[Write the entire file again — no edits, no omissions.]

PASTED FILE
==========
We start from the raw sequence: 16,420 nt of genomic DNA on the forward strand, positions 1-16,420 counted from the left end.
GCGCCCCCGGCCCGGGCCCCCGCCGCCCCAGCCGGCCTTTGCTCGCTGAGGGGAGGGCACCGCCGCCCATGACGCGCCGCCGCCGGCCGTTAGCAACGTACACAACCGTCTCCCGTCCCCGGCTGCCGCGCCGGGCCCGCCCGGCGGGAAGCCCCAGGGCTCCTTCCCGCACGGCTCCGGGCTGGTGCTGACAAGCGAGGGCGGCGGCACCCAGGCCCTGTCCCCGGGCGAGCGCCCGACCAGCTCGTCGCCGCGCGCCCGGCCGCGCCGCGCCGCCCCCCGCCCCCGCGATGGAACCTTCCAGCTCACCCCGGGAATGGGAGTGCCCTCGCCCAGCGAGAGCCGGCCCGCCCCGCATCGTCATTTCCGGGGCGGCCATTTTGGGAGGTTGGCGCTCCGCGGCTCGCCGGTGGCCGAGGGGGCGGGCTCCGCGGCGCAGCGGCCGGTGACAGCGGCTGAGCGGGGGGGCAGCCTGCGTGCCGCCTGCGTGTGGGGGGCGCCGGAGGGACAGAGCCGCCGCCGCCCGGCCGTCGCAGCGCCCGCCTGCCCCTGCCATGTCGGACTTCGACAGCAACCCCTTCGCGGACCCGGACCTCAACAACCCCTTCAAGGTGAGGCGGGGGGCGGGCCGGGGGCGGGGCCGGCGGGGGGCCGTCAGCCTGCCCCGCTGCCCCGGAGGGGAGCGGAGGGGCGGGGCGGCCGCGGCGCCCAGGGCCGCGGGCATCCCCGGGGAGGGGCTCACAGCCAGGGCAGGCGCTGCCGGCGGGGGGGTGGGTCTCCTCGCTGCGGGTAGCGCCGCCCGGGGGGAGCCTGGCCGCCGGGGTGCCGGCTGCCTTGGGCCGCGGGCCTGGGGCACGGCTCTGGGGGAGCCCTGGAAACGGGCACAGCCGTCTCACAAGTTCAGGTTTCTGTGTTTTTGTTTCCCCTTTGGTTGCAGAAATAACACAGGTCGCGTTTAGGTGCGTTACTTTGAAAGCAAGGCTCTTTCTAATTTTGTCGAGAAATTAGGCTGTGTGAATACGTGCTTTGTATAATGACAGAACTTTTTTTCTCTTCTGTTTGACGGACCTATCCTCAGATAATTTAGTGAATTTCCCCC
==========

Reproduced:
We start from the raw sequence: 16,420 nt of genomic DNA on the forward strand, positions 1-16,420 counted from the left end.
GCGCCCCCGGCCCGGGCCCCCGCCGCCCCAGCCGGCCTTTGCTCGCTGAGGGGAGGGCACCGCCGCCCATGACGCGCCGCCGCCGGCCGTTAGCAACGTACACAACCGTCTCCCGTCCCCGGCTGCCGCGCCGGGCCCGCCCGGCGGGAAGCCCCAGGGCTCCTTCCCGCACGGCTCCGGGCTGGTGCTGACAAGCGAGGGCGGCGGCACCCAGGCCCTGTCCCCGGGCGAGCGCCCGACCAGCTCGTCGCCGCGCGCCCGGCCGCGCCGCGCCGCCCCCCGCCCCCGCGATGGAACCTTCCAGCTCACCCCGGGAATGGGAGTGCCCTCGCCCAGCGAGAGCCGGCCCGCCCCGCATCGTCATTTCCGGGGCGGCCATTTTGGGAGGTTGGCGCTCCGCGGCTCGCCGGTGGCCGAGGGGGCGGGCTCCGCGGCGCAGCGGCCGGTGACAGCGGCTGAGCGGGGGGGCAGCCTGCGTGCCGCCTGCGTGTGGGGGGCGCCGGAGGGACAGAGCCGCCGCCGCCCGGCCGTCGCAGCGCCCGCCTGCCCCTGCCATGTCGGACTTCGACAGCAACCCCTTCGCGGACCCGGACCTCAACAACCCCTTCAAGGTGAGGCGGGGGGCGGGCCGGGGGCGGGGCCGGCGGGGGGCCGTCAGCCTGCCCCGCTGCCCCGGAGGGGAGCGGAGGGGCGGGGCGGCCGCGGCGCCCAGGGCCGCGGGCATCCCCGGGGAGGGGCTCACAGCCAGGGCAGGCGCTGCCGGCGGGGGGGTGGGTCTCCTCGCTGCGGGTAGCGCCGCCCGGGGGGAGCCTGGCCGCCGGGGTGCCGGCTGCCTTGGGCCGCGGGCCTGGGGCACGGCTCTGGGGGAGCCCTGGAAACGGGCACAGCCGTCTCACAAGTTCAGGTTTCTGTGTTTTTGTTTCCCCTTTGGTTGCAGAAATAACACAGGTCGCGTTTAGGTGCGTTACTTTGAAAGCAAGGCTCTTTCTAATTTTGTCGAGAAATTAGGCTGTGTGAATACGTGCTTTGTATAATGACAGAACTTTTTTTCTCTTCTGTTTGACGGACCTATCCTCAGATAATTTAGTGAATTTCCCCC